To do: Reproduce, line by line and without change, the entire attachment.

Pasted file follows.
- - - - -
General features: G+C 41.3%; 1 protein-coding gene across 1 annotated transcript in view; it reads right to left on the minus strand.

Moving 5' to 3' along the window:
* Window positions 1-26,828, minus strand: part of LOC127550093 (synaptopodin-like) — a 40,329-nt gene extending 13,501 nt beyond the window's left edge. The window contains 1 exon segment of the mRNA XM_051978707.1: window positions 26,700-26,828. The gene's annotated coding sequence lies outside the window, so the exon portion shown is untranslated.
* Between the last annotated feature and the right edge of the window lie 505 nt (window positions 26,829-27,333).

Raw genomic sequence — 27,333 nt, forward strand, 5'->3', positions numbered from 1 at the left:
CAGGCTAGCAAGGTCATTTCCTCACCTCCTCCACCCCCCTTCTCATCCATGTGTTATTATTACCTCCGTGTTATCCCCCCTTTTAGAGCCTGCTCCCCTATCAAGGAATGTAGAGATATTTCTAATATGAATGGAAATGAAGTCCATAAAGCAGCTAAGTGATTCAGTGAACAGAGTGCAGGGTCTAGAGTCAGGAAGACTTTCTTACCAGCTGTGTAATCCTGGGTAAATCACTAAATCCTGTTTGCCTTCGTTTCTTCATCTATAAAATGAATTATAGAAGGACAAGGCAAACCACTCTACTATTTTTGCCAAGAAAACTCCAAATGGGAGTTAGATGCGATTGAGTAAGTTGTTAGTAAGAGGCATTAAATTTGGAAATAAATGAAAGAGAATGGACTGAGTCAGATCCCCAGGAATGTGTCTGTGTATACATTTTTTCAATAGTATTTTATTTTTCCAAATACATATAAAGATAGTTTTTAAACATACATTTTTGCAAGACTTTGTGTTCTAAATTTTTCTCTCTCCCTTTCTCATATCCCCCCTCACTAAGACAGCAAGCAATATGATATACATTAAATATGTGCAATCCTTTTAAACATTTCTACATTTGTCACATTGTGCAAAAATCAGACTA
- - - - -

General features: G+C 41.3%; 1 protein-coding gene across 1 annotated transcript in view; it reads right to left on the minus strand.

Moving 5' to 3' along the window:
* Window positions 1-26,828, minus strand: part of LOC127550093 (synaptopodin-like) — a 40,329-nt gene extending 13,501 nt beyond the window's left edge. The window contains 1 exon segment of the mRNA XM_051978707.1: window positions 26,700-26,828. The gene's annotated coding sequence lies outside the window, so the exon portion shown is untranslated.
* Between the last annotated feature and the right edge of the window lie 505 nt (window positions 26,829-27,333).

Raw genomic sequence — 27,333 nt, forward strand, 5'->3', positions numbered from 1 at the left:
CAGGCTAGCAAGGTCATTTCCTCACCTCCTCCACCCCCCTTCTCATCCATGTGTTATTATTACCTCCGTGTTATCCCCCCTTTTAGAGCCTGCTCCCCTATCAAGGAATGTAGAGATATTTCTAATATGAATGGAAATGAAGTCCATAAAGCAGCTAAGTGATTCAGTGAACAGAGTGCAGGGTCTAGAGTCAGGAAGACTTTCTTACCAGCTGTGTAATCCTGGGTAAATCACTAAATCCTGTTTGCCTTCGTTTCTTCATCTATAAAATGAATTATAGAAGGACAAGGCAAACCACTCTACTATTTTTGCCAAGAAAACTCCAAATGGGAGTTAGATGCGATTGAGTAAGTTGTTAGTAAGAGGCATTAAATTTGGAAATAAATGAAAGAGAATGGACTGAGTCAGATCCCCAGGAATGTGTCTGTGTATACATTTTTTCAATAGTATTTTATTTTTCCAAATACATATAAAGATAGTTTTTAAACATACATTTTTGCAAGACTTTGTGTTCTAAATTTTTCTCTCTCCCTTTCTCATATCCCCCCTCACTAAGACAGCAAGCAATATGATATACATTAAATATGTGCAATCCTTTTAAACATTTCTACATTTGTCACATTGTGCAAAAATCAGACTA